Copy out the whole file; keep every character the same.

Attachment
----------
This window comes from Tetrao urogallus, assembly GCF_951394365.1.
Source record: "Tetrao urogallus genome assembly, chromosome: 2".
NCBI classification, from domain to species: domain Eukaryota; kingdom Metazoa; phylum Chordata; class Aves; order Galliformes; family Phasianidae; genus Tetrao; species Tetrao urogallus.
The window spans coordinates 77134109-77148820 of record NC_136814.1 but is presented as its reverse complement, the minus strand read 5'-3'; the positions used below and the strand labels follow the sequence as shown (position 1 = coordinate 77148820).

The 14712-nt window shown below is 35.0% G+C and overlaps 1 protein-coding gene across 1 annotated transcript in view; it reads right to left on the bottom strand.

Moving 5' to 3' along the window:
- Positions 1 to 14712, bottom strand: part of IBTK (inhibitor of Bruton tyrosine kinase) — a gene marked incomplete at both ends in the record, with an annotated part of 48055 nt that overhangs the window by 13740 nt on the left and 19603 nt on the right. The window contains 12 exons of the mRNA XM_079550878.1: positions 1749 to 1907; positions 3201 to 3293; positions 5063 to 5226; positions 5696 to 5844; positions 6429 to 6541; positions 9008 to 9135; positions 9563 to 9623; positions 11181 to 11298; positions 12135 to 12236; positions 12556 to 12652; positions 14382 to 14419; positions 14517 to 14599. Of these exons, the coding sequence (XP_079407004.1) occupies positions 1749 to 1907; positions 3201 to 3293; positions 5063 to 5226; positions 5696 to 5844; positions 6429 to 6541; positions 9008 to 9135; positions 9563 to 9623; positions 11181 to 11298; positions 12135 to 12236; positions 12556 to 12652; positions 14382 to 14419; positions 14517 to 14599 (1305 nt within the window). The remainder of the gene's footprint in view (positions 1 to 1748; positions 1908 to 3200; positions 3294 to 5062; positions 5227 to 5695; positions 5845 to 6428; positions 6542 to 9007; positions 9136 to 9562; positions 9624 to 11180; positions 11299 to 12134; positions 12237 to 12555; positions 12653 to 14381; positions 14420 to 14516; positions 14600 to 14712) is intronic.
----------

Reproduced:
This window comes from Tetrao urogallus, assembly GCF_951394365.1.
Source record: "Tetrao urogallus genome assembly, chromosome: 2".
NCBI classification, from domain to species: domain Eukaryota; kingdom Metazoa; phylum Chordata; class Aves; order Galliformes; family Phasianidae; genus Tetrao; species Tetrao urogallus.
The window spans coordinates 77134109-77148820 of record NC_136814.1 but is presented as its reverse complement, the minus strand read 5'-3'; the positions used below and the strand labels follow the sequence as shown (position 1 = coordinate 77148820).

The 14712-nt window shown below is 35.0% G+C and overlaps 1 protein-coding gene across 1 annotated transcript in view; it reads right to left on the bottom strand.

Moving 5' to 3' along the window:
- Positions 1 to 14712, bottom strand: part of IBTK (inhibitor of Bruton tyrosine kinase) — a gene marked incomplete at both ends in the record, with an annotated part of 48055 nt that overhangs the window by 13740 nt on the left and 19603 nt on the right. The window contains 12 exons of the mRNA XM_079550878.1: positions 1749 to 1907; positions 3201 to 3293; positions 5063 to 5226; positions 5696 to 5844; positions 6429 to 6541; positions 9008 to 9135; positions 9563 to 9623; positions 11181 to 11298; positions 12135 to 12236; positions 12556 to 12652; positions 14382 to 14419; positions 14517 to 14599. Of these exons, the coding sequence (XP_079407004.1) occupies positions 1749 to 1907; positions 3201 to 3293; positions 5063 to 5226; positions 5696 to 5844; positions 6429 to 6541; positions 9008 to 9135; positions 9563 to 9623; positions 11181 to 11298; positions 12135 to 12236; positions 12556 to 12652; positions 14382 to 14419; positions 14517 to 14599 (1305 nt within the window). The remainder of the gene's footprint in view (positions 1 to 1748; positions 1908 to 3200; positions 3294 to 5062; positions 5227 to 5695; positions 5845 to 6428; positions 6542 to 9007; positions 9136 to 9562; positions 9624 to 11180; positions 11299 to 12134; positions 12237 to 12555; positions 12653 to 14381; positions 14420 to 14516; positions 14600 to 14712) is intronic.